In many ways, I have led a lucky life. I have a home in a forgotten about part of this city. It's relatively safe aside from the crackheads who rummage in my car from time to time. I leave the doors unlocked. It's easier to replace a power adaptor than to fix a broken window. A couple of days ago they got into the trunk by unlatching the back seat, did they read the manual? They are welcome to take the wiper fluid and I would not shed much of a tear if they drank the antifreeze. That's life in an urban area.
I've never been pulled over by the police while driving (occasionally I speed) or questioned about my activities while walking or shopping.
Just because I have not had these things happen to me does not mean I do not think they happen to anyone else. I do not think people will not be bothered if they mind their manners, or change their clothing or behavior - those things will not make the bigotry go away.
Having a special needs child causes me much worry on a lot of levels, but I'm not sure I have to be too concerned about finding out my 12 year old son was shot by a lawman in the back, or the head, or the torso. A number of scenarios could surely be invented. A couple of years ago he wandered off and was quickly and safely found by the Columbus Police, something which my family is grateful for. Trusting those who protect and serve is very troubling when you begin to realize who exactly is being protected and served.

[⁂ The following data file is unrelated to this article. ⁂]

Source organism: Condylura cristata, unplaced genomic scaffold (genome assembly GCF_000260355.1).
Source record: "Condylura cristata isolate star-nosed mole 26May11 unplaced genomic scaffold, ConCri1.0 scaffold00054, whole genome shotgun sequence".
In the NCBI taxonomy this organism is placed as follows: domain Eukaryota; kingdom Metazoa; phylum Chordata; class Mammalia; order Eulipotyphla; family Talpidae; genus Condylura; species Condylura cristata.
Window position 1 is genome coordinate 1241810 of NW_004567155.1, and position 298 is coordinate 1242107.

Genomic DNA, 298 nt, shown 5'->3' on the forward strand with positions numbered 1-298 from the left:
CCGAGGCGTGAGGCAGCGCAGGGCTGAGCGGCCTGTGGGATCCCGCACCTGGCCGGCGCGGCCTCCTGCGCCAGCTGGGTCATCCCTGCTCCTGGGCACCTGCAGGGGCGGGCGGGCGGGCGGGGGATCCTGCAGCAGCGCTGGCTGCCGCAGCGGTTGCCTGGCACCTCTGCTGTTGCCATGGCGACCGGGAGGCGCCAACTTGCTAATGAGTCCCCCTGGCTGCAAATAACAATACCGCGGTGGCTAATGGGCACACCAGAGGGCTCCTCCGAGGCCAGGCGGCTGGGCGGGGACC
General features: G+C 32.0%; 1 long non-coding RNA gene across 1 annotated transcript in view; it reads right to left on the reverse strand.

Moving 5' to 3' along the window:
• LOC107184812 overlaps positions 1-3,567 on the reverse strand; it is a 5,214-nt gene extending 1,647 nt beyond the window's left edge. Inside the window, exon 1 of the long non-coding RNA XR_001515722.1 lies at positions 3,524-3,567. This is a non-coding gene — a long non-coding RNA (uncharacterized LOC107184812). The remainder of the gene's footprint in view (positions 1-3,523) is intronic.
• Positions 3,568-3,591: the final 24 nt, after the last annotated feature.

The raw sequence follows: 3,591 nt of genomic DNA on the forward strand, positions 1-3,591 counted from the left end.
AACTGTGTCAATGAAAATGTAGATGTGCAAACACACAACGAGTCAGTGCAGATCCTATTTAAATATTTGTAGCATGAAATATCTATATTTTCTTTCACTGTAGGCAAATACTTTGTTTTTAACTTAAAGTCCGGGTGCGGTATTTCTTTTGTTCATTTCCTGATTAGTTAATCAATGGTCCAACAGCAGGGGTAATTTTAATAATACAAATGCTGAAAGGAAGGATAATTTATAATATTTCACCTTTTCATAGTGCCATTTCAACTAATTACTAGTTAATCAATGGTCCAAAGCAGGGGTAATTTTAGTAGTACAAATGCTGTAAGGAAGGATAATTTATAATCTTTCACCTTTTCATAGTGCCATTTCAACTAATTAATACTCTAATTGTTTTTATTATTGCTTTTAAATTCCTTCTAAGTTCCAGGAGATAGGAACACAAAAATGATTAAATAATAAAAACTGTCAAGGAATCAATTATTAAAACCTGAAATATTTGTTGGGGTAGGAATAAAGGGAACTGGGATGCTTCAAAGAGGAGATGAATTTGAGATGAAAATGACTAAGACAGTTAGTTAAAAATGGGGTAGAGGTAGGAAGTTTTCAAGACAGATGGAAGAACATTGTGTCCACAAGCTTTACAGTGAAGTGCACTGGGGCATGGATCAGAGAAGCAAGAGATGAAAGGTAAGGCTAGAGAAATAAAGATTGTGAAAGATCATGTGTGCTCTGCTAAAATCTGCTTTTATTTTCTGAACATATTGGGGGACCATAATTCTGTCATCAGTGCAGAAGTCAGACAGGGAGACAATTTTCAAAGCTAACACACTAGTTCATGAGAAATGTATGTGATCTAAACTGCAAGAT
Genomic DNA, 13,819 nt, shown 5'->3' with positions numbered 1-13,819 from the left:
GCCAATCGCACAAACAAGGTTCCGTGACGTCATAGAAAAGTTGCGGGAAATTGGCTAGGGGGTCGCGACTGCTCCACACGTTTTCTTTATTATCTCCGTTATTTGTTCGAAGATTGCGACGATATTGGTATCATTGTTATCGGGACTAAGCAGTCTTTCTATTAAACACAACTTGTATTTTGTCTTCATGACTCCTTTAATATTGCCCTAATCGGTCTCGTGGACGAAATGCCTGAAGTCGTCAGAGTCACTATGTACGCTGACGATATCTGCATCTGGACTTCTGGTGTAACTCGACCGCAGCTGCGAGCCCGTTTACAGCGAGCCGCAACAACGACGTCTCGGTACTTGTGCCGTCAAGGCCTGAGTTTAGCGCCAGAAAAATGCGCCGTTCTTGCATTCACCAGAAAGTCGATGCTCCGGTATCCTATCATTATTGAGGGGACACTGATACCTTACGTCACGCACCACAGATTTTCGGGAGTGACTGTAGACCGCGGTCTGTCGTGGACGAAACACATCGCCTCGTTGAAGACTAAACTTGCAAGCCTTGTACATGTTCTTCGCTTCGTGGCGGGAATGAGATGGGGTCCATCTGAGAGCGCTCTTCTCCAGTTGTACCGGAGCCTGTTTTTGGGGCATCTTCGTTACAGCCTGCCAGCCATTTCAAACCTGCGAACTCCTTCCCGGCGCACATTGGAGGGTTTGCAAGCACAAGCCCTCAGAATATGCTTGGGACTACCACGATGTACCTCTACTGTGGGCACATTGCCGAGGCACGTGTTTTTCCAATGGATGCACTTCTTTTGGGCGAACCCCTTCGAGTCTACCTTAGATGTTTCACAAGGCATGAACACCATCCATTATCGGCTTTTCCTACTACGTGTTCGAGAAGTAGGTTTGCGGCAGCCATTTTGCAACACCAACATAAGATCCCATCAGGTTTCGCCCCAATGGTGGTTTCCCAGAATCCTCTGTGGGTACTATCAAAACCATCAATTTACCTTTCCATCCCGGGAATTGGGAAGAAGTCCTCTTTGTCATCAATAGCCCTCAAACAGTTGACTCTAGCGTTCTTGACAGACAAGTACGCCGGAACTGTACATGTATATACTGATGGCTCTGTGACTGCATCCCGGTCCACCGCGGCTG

To say I'm not sure where this country is headed when race relations are concerned is an erroneous statement. We're already in a screwed up place, we've been in a screwed up place and I have no idea if this can be straightened out soon, or what it will take. Scores of dead black men and children shot for no reason other than the color of their skin is not waking us up. That's how I'm seeing this country right now, and Rodney King's question still resonates.